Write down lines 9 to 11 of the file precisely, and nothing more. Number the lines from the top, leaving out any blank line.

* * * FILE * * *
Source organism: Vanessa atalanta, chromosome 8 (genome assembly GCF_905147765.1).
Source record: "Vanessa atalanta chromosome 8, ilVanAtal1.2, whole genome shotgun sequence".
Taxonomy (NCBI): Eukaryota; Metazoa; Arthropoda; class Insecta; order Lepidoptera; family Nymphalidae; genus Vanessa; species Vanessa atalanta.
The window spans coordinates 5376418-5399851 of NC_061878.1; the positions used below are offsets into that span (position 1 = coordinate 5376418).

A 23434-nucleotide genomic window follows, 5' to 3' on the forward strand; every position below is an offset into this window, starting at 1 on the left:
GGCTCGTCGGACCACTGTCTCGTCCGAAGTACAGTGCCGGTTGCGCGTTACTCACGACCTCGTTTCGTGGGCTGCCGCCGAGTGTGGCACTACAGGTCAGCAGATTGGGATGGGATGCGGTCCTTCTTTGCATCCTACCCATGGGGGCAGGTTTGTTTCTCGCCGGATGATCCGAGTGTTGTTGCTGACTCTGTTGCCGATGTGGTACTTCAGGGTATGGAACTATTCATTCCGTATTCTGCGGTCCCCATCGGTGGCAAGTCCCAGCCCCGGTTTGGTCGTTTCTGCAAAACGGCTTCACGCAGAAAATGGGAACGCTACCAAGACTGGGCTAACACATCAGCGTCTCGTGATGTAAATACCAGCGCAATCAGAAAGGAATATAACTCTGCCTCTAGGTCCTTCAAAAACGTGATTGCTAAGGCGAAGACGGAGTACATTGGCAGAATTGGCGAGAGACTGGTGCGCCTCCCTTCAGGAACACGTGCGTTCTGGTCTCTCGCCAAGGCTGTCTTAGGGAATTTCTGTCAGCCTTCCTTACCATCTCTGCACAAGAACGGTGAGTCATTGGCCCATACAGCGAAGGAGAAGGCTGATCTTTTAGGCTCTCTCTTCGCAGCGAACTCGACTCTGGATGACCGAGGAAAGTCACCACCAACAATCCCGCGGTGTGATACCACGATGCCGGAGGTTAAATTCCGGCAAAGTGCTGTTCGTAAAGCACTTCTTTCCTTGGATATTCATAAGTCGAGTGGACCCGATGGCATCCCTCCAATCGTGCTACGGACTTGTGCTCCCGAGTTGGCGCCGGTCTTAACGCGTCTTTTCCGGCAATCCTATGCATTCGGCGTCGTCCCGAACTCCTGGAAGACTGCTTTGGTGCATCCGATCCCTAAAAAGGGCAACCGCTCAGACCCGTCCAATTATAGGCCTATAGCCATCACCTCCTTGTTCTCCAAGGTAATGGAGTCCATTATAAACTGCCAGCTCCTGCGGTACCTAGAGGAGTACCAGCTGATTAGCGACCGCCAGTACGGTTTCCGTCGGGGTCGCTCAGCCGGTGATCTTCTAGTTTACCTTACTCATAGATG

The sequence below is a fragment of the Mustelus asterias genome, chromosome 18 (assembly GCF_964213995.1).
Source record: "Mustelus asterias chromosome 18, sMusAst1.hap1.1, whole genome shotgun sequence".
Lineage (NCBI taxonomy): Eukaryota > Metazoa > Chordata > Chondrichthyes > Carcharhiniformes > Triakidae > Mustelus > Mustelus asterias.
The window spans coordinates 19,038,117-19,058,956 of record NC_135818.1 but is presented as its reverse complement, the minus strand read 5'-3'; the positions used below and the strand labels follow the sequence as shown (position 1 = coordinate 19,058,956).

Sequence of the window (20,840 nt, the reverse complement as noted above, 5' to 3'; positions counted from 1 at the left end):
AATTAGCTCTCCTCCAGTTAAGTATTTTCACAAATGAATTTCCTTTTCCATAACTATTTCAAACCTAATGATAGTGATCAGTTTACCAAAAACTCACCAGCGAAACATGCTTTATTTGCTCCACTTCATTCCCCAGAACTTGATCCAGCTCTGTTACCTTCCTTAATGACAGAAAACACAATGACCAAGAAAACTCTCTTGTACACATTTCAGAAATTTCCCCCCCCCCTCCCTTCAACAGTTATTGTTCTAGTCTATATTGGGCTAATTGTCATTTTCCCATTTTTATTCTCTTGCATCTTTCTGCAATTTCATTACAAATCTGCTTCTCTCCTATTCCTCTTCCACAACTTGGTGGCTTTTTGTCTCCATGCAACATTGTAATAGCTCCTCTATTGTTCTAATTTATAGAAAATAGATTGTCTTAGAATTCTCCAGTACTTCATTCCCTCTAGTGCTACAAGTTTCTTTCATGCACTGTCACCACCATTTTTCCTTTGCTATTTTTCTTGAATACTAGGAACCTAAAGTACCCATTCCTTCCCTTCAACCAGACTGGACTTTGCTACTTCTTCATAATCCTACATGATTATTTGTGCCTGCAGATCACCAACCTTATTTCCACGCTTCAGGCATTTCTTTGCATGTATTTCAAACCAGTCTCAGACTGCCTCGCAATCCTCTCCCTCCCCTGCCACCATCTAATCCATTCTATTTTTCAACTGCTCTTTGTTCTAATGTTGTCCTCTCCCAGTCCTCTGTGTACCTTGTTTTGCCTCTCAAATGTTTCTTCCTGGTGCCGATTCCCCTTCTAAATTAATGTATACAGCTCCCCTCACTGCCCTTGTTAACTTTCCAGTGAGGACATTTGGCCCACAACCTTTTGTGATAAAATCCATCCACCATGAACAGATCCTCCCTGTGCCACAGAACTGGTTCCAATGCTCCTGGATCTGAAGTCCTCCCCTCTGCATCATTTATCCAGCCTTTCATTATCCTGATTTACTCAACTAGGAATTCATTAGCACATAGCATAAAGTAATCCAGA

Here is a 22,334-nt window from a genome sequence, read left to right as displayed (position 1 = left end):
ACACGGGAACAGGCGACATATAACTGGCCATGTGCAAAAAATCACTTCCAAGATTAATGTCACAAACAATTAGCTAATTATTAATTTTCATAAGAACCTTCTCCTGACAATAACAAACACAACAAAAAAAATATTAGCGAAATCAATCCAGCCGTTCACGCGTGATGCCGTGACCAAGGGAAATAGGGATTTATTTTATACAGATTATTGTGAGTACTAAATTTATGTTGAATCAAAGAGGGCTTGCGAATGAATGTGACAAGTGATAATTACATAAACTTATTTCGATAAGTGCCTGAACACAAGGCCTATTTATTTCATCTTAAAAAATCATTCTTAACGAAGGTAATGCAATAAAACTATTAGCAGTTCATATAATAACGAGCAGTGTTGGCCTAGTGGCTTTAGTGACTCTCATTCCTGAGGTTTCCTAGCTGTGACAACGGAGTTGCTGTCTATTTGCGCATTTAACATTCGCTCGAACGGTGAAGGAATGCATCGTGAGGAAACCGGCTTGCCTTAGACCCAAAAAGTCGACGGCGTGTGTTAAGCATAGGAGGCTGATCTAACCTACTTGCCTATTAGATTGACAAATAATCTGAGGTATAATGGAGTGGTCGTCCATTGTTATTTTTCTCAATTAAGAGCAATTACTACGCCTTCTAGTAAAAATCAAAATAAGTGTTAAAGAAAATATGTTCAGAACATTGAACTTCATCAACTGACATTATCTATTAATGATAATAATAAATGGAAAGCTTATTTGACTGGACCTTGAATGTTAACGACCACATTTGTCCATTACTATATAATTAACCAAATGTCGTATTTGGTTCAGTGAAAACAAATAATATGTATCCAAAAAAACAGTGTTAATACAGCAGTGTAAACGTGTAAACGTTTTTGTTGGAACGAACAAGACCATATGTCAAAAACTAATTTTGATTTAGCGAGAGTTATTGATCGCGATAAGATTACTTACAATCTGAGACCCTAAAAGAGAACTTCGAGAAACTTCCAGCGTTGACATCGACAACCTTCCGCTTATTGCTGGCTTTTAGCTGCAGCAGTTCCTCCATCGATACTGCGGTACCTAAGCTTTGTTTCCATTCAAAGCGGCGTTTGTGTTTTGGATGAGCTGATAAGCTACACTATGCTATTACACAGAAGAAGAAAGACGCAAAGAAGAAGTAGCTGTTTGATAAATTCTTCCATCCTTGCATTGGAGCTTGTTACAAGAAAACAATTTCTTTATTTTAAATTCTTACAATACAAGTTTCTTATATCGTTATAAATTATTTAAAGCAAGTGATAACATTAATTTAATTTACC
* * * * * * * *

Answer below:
Lineage (NCBI taxonomy): Eukaryota > Metazoa > Chordata > Chondrichthyes > Carcharhiniformes > Triakidae > Mustelus > Mustelus asterias.
The window spans coordinates 19,038,117-19,058,956 of record NC_135818.1 but is presented as its reverse complement, the minus strand read 5'-3'; the positions used below and the strand labels follow the sequence as shown (position 1 = coordinate 19,058,956).

Sequence of the window (20,840 nt, the reverse complement as noted above, 5' to 3'; positions counted from 1 at the left end):